Paul L. Caron

Friday, October 29, 2010

WSJ: GOP Should Just Say No to the FAIR Tax

Fair Tax Wall Street Journal editorial, The FAIR Tax Trap: Democrats Turn a Conservative Fad Against GOP Candidates:

Public anxiety over rising taxes is helping Republicans in this midterm election—with one exception. Democrats are trying to turn the tables on the GOP over the so-called FAIR Tax, a tax reform idea that has bounced around conservative circles for years.

The proposal would end all current federal taxes, junk the Internal Revenue Service and impose in their place a 23% national sales tax. In 16 House and three Senate races so far, Democrats have blasted GOP candidates for at one point or another voicing an interest in the FAIR tax. ... FAIR tax proponents are right to say these Democratic attacks are unfair and don't mention the tax-cutting side of the proposal, but the attacks do seem to work. ...

This is a political reality that FAIR taxers need to face. ... No one supports tax reform more than we do, and in theory a consumption tax like the FAIR tax is preferable to an income tax because it doesn't punish the savings and investment that drive economic growth. If we were designing a tax code from scratch, the FAIR tax would be one consumption tax option worth debating.

But we live in a country that already has an income tax, and most states rely on sales taxes for a major part of their revenue. Unless the Sixteenth Amendment that allowed an income tax is repealed, voters rightly suspect that any new sales tax scheme will merely be piled on the current code. Adding a 23% federal sales tax on top of a 5% or more state sales tax levy would also be a huge additional tax on all purchases. The temptation to avoid such a tax by paying cash or via other means would be high, and collection might require the same army of auditors that the IRS now deploys. ...

Our advice to the FAIR taxers is that voters will start to take the idea seriously once the income tax is on the road to repeal. Until then, our advice to candidates would be to avoid the FAIR tax and focus on goals that are more achievable and less politically self-destructive.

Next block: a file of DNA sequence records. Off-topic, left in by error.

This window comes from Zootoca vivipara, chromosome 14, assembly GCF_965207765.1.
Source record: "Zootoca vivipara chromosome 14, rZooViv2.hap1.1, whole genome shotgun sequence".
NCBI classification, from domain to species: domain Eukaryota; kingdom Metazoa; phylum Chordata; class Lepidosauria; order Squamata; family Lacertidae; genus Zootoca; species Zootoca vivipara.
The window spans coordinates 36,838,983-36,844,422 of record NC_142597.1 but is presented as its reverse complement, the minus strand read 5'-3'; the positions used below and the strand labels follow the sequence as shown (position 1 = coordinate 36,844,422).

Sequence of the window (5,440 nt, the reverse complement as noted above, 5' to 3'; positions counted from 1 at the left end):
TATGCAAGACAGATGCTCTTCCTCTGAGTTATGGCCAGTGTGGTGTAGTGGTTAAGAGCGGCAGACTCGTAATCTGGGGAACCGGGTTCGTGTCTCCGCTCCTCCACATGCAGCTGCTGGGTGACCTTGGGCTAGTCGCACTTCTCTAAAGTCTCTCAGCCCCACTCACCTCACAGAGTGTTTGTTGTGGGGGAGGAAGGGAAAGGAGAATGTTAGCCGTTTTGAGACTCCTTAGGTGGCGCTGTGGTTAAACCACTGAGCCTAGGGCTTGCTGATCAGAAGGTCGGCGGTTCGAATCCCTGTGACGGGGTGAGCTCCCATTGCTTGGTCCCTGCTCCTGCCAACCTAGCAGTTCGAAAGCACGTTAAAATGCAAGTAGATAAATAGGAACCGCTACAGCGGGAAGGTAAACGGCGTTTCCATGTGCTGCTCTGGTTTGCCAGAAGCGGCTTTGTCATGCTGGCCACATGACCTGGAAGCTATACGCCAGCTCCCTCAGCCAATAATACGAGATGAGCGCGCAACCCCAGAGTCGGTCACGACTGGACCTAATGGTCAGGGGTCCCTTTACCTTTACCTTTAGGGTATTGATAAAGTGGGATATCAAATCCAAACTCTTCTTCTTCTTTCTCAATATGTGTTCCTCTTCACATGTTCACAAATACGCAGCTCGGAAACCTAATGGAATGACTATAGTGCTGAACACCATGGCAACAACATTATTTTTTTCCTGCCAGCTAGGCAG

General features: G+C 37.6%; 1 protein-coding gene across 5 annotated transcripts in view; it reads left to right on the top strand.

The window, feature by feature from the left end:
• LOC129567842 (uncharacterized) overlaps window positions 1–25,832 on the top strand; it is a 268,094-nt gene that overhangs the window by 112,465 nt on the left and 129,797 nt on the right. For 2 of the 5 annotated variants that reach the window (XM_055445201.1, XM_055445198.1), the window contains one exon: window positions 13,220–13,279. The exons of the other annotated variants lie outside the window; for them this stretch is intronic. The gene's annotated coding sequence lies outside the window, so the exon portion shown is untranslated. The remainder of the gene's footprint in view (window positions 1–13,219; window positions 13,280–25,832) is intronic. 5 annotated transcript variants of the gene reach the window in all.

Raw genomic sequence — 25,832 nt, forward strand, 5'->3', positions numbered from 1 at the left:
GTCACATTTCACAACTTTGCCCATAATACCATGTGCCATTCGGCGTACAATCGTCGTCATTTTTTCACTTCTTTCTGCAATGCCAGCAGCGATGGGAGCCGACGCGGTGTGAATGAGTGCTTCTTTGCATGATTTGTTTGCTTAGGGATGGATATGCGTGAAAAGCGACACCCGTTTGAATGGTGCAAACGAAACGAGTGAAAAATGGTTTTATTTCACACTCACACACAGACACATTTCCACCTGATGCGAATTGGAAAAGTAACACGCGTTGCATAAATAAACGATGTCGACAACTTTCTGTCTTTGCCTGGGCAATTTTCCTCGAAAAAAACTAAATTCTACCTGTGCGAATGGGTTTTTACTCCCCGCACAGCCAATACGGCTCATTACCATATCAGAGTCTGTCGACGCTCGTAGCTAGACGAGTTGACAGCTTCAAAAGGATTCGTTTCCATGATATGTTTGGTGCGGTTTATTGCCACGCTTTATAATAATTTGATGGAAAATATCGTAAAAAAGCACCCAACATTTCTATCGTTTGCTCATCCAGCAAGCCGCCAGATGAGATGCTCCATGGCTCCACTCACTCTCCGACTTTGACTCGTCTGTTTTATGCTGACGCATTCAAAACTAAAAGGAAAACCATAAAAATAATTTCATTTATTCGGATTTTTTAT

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Please take time to read the Fair Tax legislation on Thomas:

I'd like more money in my paycheck, wouldn't you?

Posted by: MaxSt | Nov 5, 2010 11:44:32 PM

To the Critics of the Fair Tax:

Those over fifty have spent there entire lives working and having a minimum of 23% taken from their paychecks without their choice or without their consent as to the rate and, if they have managed to have a retirement account, they're taxed once when they earn the money and again when the benefits are paid, even with a tax-deferred account.

Under the Fair Tax, those same workers will be able to work without the penalty of taxation and receive a permanent minimum pay raise of 23%. Those living with retirement funds, as are most seniors, will receive the unexpected windfall of not being taxed on their retirement benefits. Furthermore, since used items are not taxed, they have more control over their effective rate of taxation and anyone with a valid Social Security # can apply for the prebate which assures no one pays taxes on necessities.

For the poor, the end of the income tax and payroll deductions means the end of their hinderance to getting out of poverty. Even for a poor man whose total income for a year will only be around $7,000 dollars will have the same minimum 23% of money deducted from his paycheck. The more he makes, the more that will be taken. He must then wait for a year, then be out the expense of filing a return and 'rapid refund' costs to claim his own money for which he has already worked. When he is laid off, after being taxed once for paying for unemployment benefits, he will be taxed again when receiving unemployment benefits. If he manages to save any money in a savings account for 2% interest, he'll potentially be taxed on the interest. How does a poor man escape poverty without working and saving?